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Lessons from my dog during a pandemic

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By Laura Hardin

Contributing Writer

I flew back home to Naples, Fla. on March 14 and upon opening my front door, I was greeted by one of my two dogs. It did not take long to notice Sully, my six year old Maltese, had acquired a new friend –a stuffed crab. Sully apparently found his new best friend in my family’s move somewhere along the way from Boston, Mass. to Naples, Fla.

As the days turn into weeks, I have observed just how attached Sully is to this random object. His behavior is such a surprise because as a puppy, he was never attached to toys. My family would buy him a new toy occasionally but within a week, they would disappear. He would take them outside and hide them somewhere in the seven acres of woods behind my old home, and eventually forget about them. You knew it was finally springtime when toys would slowly pop up from beneath the melting New England snow. 

No one particularly knows how Sully’s stuffed crab came into our lives or why he became so attached. Moving across the country is a big change for such a small dog.  Like COVID-19, the red crab showed up at our doorstep and now it is everywhere Sully goes.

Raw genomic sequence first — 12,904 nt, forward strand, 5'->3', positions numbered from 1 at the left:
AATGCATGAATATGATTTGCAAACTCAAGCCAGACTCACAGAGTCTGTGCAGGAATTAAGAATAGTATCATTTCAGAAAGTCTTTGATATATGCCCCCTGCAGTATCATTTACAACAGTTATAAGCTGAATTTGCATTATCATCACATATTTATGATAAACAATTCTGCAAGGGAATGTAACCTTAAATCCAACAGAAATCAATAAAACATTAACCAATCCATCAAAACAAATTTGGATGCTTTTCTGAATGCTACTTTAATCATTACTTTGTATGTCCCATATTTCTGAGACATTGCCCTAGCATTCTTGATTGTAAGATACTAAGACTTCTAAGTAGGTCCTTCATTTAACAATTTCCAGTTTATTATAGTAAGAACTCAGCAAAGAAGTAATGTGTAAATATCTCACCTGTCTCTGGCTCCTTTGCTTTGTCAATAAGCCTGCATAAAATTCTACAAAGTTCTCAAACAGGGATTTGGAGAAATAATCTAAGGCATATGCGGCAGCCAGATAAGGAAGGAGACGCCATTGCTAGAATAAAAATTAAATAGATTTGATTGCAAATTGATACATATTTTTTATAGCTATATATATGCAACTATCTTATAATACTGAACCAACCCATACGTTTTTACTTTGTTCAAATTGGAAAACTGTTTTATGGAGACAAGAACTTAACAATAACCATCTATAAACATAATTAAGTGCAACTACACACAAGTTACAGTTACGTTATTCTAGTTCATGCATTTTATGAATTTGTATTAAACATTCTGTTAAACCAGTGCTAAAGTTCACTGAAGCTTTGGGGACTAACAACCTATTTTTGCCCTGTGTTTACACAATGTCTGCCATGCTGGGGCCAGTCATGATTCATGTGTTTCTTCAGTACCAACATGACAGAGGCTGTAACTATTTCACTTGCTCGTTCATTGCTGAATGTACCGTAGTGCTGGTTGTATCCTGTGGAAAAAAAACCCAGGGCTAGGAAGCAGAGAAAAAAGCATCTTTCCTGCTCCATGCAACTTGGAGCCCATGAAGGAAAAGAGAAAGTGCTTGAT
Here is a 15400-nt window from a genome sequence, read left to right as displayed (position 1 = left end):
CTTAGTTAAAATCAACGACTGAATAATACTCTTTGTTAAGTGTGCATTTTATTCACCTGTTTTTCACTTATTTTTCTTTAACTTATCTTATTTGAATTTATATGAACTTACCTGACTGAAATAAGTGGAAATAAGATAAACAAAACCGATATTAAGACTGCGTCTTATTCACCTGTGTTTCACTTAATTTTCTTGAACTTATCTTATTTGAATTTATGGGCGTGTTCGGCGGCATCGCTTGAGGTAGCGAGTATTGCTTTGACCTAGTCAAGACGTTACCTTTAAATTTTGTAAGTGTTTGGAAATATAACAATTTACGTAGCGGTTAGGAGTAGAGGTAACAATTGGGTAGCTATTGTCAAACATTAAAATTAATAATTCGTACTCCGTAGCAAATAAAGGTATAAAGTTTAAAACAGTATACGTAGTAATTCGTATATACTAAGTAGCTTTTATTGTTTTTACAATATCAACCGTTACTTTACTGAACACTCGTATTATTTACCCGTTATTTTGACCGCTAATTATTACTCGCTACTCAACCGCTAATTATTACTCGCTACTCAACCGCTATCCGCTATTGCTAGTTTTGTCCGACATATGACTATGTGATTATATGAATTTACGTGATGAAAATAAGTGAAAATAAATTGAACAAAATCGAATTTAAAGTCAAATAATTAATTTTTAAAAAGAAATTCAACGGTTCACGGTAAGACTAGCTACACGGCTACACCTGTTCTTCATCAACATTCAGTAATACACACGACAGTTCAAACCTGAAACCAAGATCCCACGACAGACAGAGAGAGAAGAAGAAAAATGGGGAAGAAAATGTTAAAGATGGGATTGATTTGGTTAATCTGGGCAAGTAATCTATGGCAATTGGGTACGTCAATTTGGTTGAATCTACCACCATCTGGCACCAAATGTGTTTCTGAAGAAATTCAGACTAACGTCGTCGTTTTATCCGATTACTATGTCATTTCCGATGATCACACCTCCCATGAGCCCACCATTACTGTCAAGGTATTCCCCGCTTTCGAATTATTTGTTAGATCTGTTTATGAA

Watching Sully hang with his new best friend has given me the chance to reflect on who our support systems might be during this uncertain time filled with big changes. Just as Sully counted on Mr. Crab for comfort during the move, we all began to lean on each other for support. With all of this “forced” free time there’s a greater chance of loneliness and that can be debilitating. 

Laura’s Maltese dog, Sully, carrying around his toy ‘Mr. Crabs’ like a security blanket. Photo Courtesy from Laura Hardin.

My best friend from high school, Tzippa Marchette, 22, told me about her experience quarantining in Boston.

“The loneliness and staying inside all day is exacerbating my sadness. I can keep myself occupied if I go out, be with friends, go to work or drive places that I really like. Now that all those things have been taken away, it’s been really difficult. It’s getting to the point where I can’t even get out of bed.”

Hearing Tzippa made me realize that now that we aren’t distracted by our everyday lives, there are so many things we take for granted –like the relationships and friendships we have. There are people I used to see in my everyday life that I don’t anymore, and it feels like there’s a large part of me missing. But then I remember my “Mr. Crabs.” These are the people that support me in times of uncertainty. My friends Charlie and Izzy never forget to see how I am really doing, my cousin Jennie’s quirky antics during our video calls remind me how good it will feel to laugh together in person once again and my mother and sister support me through my anxiety.

 In this unnerving, upsetting and anxiety-provoking time it is okay to feel any sort of emotion. Watching Sully carry around Mr. Crab, reminds me to tell the people I lean on that I’m thinking of them.

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